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“Sometimes I put the camera down, step back, and let the photos pass by,” says Portland, Oregon photographer and cancer survivor Ben Moon. “It’s special to work in places where you can find solitude.” Like hanging from a 200-foot wall in Oregon’s Smith Rock State Park. A seasoned climber, Moon routinely rigs anchors to rappel vertical pitches and capture professional rock climbers like Alex Honnold. But Moon is just as comfortable shooting watersports and landscapes for clients like Patagonia, KEEN, and Outside magazine. “You have to be present in the moment on a climb or a wave, and I get that same feeling behind the camera,” says Moon. “I lock in and forget everything else.”
Moon first picked up a camera while living in a 1987 Ford van. As he traveled from Mexico to Canada to surf and rock climb, he documented people and experiences. “I had no ambition to be a photographer when I set out,” says Moon.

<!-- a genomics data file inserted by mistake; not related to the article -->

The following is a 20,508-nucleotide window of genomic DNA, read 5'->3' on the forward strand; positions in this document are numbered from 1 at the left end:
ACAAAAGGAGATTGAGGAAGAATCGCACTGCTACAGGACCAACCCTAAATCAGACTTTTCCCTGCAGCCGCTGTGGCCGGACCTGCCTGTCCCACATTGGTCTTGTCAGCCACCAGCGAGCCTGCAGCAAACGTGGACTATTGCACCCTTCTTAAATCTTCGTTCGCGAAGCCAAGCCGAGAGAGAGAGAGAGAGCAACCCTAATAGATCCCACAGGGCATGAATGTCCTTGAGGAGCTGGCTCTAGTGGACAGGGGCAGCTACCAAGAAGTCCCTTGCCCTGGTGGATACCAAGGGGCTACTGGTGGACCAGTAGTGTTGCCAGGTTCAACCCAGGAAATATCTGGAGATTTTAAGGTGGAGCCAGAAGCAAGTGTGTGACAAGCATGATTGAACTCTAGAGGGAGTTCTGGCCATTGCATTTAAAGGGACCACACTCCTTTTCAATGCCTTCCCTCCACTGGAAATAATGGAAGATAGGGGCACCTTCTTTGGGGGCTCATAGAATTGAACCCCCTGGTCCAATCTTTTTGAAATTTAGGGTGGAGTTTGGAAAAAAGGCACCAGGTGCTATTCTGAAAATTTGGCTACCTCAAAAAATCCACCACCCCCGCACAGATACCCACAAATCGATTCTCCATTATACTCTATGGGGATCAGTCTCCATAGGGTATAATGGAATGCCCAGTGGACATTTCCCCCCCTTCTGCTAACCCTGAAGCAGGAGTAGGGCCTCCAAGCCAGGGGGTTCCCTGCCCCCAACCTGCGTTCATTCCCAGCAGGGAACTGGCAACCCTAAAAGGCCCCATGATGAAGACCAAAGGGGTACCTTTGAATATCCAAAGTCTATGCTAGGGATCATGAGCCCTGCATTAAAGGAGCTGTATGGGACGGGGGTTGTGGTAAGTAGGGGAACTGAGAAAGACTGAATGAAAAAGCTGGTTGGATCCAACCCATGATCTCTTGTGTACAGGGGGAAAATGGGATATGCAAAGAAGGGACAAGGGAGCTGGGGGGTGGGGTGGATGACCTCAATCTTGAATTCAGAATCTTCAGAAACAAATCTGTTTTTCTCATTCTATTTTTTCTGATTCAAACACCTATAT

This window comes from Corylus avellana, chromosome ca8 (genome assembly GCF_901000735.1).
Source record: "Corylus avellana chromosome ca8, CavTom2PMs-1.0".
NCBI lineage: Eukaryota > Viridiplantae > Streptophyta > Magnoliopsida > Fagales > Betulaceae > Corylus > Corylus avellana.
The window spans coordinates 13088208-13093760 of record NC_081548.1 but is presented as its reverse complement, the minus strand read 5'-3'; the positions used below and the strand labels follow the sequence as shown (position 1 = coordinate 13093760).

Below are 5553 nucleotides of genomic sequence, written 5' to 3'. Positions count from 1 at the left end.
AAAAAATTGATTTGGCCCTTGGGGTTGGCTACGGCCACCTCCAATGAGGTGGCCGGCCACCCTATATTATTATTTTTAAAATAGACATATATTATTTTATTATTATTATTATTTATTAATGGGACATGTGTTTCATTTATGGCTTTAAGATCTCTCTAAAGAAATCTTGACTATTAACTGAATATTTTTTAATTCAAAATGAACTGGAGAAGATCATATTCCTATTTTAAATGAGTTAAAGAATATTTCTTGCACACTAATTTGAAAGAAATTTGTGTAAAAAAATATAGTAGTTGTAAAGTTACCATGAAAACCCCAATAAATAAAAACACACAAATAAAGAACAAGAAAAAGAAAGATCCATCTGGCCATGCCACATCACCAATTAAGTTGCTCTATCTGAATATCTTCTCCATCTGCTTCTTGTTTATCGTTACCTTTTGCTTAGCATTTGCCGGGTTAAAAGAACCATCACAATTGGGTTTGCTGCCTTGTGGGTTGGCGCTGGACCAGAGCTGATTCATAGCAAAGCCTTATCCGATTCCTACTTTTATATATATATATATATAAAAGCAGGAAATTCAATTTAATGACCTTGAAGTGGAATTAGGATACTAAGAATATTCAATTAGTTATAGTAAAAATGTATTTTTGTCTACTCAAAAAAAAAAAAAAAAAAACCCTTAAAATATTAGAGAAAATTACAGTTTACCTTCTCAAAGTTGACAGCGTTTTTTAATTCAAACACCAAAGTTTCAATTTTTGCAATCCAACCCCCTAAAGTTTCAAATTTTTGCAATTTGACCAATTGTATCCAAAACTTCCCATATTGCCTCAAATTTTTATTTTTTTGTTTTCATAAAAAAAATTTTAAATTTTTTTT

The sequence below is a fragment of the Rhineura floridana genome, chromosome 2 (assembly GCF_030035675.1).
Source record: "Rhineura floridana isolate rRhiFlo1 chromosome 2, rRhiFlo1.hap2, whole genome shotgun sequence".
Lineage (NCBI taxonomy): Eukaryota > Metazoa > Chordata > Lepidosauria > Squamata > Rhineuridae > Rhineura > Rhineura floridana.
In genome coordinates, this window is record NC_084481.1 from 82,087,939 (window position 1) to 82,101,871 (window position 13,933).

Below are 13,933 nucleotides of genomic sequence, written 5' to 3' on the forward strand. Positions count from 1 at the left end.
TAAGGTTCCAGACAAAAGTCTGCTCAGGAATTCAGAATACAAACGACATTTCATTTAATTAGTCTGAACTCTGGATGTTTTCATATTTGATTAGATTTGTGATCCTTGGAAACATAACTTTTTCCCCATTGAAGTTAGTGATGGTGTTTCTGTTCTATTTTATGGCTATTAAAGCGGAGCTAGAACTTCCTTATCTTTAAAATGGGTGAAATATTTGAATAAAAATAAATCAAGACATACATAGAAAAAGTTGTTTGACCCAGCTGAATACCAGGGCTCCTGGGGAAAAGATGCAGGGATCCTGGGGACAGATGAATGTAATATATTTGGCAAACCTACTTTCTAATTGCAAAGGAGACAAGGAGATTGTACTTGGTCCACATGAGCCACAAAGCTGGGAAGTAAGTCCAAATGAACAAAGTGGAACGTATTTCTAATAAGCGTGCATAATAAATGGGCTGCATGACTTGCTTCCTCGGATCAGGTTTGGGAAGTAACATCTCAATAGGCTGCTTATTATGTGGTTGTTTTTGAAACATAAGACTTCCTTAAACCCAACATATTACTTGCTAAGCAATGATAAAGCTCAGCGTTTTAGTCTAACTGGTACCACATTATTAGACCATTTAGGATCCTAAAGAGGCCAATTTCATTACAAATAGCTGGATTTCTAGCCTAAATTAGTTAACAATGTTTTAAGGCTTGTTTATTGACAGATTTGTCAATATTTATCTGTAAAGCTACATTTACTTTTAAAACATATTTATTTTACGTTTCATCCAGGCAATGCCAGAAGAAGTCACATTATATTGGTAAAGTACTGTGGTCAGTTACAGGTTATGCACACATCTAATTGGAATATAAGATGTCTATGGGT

Moon, a Michigan native, knows the Great Lakes well. During a summer 2013 trip, his friend Rob Gorski invited him to visit a 91-acre island he’d found for sale on craigslist. Gorski raised $140,000, bought Rabbit Island, and built an artists’ colony. Moon’s film, Rabbit Island, premieres at the Mountainfilm Festival in Telluride, Colorado on May 22–25, 2015. “On this trip, we surfed waist-high point break waves. Hours later it was a giant, glassy bathtub,” says Moon.
Moon adopted Denali, a rescue mutt, when he was eight weeks old. The two were inseparable over the next 14 years; Denali even made hospital visits after Moon was diagnosed with colorectal cancer at age 29. The pair made one final trip to Denali’s favorite beaches and crags before the dog’s death in 2014. Denali, a short film about that trip and their years of friendship, premiered at the 5Point Film Festival in Carbondale, Colorado this April.
Photographing Castles in the Sky, a five-pitch route in Alberta, required complicated rigging and constant vigilance. “I’m drawn to perspectives that you don’t see in everyday life, like looking down on a big wall.”
At the 2009 Nelscott Reef Big Wave Classic, a 25-foot wave broke on pro surfer Peter Mel. As he outran the collapsing mass, Moon captured this image from a small, single-engine Cessna airplane above.